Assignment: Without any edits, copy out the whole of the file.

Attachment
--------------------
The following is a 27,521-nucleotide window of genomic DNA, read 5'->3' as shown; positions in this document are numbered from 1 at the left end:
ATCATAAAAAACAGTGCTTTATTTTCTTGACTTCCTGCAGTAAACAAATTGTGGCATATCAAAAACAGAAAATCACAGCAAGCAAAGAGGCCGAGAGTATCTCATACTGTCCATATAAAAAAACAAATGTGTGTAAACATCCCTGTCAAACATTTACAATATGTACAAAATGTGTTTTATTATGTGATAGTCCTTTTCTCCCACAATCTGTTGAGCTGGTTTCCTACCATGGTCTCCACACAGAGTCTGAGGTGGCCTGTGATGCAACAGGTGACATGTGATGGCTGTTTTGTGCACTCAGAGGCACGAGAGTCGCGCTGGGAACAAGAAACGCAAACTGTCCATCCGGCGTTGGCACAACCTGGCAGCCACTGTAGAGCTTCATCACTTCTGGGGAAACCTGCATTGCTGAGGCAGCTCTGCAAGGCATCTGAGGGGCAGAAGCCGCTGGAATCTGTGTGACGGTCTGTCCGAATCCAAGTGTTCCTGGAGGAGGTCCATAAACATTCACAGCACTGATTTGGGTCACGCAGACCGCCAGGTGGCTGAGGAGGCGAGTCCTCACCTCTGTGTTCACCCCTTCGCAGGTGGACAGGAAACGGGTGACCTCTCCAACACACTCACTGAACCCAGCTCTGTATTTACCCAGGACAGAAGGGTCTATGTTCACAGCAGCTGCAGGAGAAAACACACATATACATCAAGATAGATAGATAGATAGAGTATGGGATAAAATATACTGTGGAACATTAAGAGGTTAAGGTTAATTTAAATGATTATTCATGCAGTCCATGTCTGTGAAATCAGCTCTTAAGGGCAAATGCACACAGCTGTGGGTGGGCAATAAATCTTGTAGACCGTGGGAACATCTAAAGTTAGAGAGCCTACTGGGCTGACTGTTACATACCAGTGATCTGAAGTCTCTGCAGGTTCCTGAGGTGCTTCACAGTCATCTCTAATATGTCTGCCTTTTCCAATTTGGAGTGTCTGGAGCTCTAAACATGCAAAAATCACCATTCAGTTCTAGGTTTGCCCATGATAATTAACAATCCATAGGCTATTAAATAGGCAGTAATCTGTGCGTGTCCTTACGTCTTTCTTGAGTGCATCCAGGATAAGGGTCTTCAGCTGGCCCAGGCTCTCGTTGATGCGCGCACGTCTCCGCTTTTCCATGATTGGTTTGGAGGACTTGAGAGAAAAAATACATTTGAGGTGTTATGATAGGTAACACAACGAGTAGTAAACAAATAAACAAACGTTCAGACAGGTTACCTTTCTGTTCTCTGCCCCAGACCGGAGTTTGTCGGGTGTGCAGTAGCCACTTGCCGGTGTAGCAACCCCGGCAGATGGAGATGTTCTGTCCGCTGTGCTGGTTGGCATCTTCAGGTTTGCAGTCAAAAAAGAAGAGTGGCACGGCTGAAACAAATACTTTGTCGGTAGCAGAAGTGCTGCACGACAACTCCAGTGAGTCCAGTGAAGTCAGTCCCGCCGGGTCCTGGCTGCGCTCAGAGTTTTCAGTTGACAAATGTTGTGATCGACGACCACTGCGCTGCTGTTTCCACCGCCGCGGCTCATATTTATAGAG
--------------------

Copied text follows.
The following is a 27,521-nucleotide window of genomic DNA, read 5'->3' as shown; positions in this document are numbered from 1 at the left end:
ATCATAAAAAACAGTGCTTTATTTTCTTGACTTCCTGCAGTAAACAAATTGTGGCATATCAAAAACAGAAAATCACAGCAAGCAAAGAGGCCGAGAGTATCTCATACTGTCCATATAAAAAAACAAATGTGTGTAAACATCCCTGTCAAACATTTACAATATGTACAAAATGTGTTTTATTATGTGATAGTCCTTTTCTCCCACAATCTGTTGAGCTGGTTTCCTACCATGGTCTCCACACAGAGTCTGAGGTGGCCTGTGATGCAACAGGTGACATGTGATGGCTGTTTTGTGCACTCAGAGGCACGAGAGTCGCGCTGGGAACAAGAAACGCAAACTGTCCATCCGGCGTTGGCACAACCTGGCAGCCACTGTAGAGCTTCATCACTTCTGGGGAAACCTGCATTGCTGAGGCAGCTCTGCAAGGCATCTGAGGGGCAGAAGCCGCTGGAATCTGTGTGACGGTCTGTCCGAATCCAAGTGTTCCTGGAGGAGGTCCATAAACATTCACAGCACTGATTTGGGTCACGCAGACCGCCAGGTGGCTGAGGAGGCGAGTCCTCACCTCTGTGTTCACCCCTTCGCAGGTGGACAGGAAACGGGTGACCTCTCCAACACACTCACTGAACCCAGCTCTGTATTTACCCAGGACAGAAGGGTCTATGTTCACAGCAGCTGCAGGAGAAAACACACATATACATCAAGATAGATAGATAGATAGAGTATGGGATAAAATATACTGTGGAACATTAAGAGGTTAAGGTTAATTTAAATGATTATTCATGCAGTCCATGTCTGTGAAATCAGCTCTTAAGGGCAAATGCACACAGCTGTGGGTGGGCAATAAATCTTGTAGACCGTGGGAACATCTAAAGTTAGAGAGCCTACTGGGCTGACTGTTACATACCAGTGATCTGAAGTCTCTGCAGGTTCCTGAGGTGCTTCACAGTCATCTCTAATATGTCTGCCTTTTCCAATTTGGAGTGTCTGGAGCTCTAAACATGCAAAAATCACCATTCAGTTCTAGGTTTGCCCATGATAATTAACAATCCATAGGCTATTAAATAGGCAGTAATCTGTGCGTGTCCTTACGTCTTTCTTGAGTGCATCCAGGATAAGGGTCTTCAGCTGGCCCAGGCTCTCGTTGATGCGCGCACGTCTCCGCTTTTCCATGATTGGTTTGGAGGACTTGAGAGAAAAAATACATTTGAGGTGTTATGATAGGTAACACAACGAGTAGTAAACAAATAAACAAACGTTCAGACAGGTTACCTTTCTGTTCTCTGCCCCAGACCGGAGTTTGTCGGGTGTGCAGTAGCCACTTGCCGGTGTAGCAACCCCGGCAGATGGAGATGTTCTGTCCGCTGTGCTGGTTGGCATCTTCAGGTTTGCAGTCAAAAAAGAAGAGTGGCACGGCTGAAACAAATACTTTGTCGGTAGCAGAAGTGCTGCACGACAACTCCAGTGAGTCCAGTGAAGTCAGTCCCGCCGGGTCCTGGCTGCGCTCAGAGTTTTCAGTTGACAAATGTTGTGATCGACGACCACTGCGCTGCTGTTTCCACCGCCGCGGCTCATATTTATAGAG